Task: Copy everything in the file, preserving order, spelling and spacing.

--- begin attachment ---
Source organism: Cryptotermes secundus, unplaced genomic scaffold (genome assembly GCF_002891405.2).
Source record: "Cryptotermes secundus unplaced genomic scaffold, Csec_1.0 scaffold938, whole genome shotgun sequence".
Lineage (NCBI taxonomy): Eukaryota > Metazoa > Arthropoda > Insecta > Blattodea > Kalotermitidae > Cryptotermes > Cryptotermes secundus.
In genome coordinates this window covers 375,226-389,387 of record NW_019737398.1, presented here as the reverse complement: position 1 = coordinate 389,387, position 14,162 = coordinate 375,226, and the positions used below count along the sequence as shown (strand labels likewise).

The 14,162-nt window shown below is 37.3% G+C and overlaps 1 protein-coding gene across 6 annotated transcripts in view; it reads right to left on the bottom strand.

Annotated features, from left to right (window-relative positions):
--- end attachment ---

Source organism: Cryptotermes secundus, unplaced genomic scaffold (genome assembly GCF_002891405.2).
Source record: "Cryptotermes secundus unplaced genomic scaffold, Csec_1.0 scaffold938, whole genome shotgun sequence".
Lineage (NCBI taxonomy): Eukaryota > Metazoa > Arthropoda > Insecta > Blattodea > Kalotermitidae > Cryptotermes > Cryptotermes secundus.
In genome coordinates this window covers 375,226-389,387 of record NW_019737398.1, presented here as the reverse complement: position 1 = coordinate 389,387, position 14,162 = coordinate 375,226, and the positions used below count along the sequence as shown (strand labels likewise).

The 14,162-nt window shown below is 37.3% G+C and overlaps 1 protein-coding gene across 6 annotated transcripts in view; it reads right to left on the bottom strand.

Annotated features, from left to right (window-relative positions):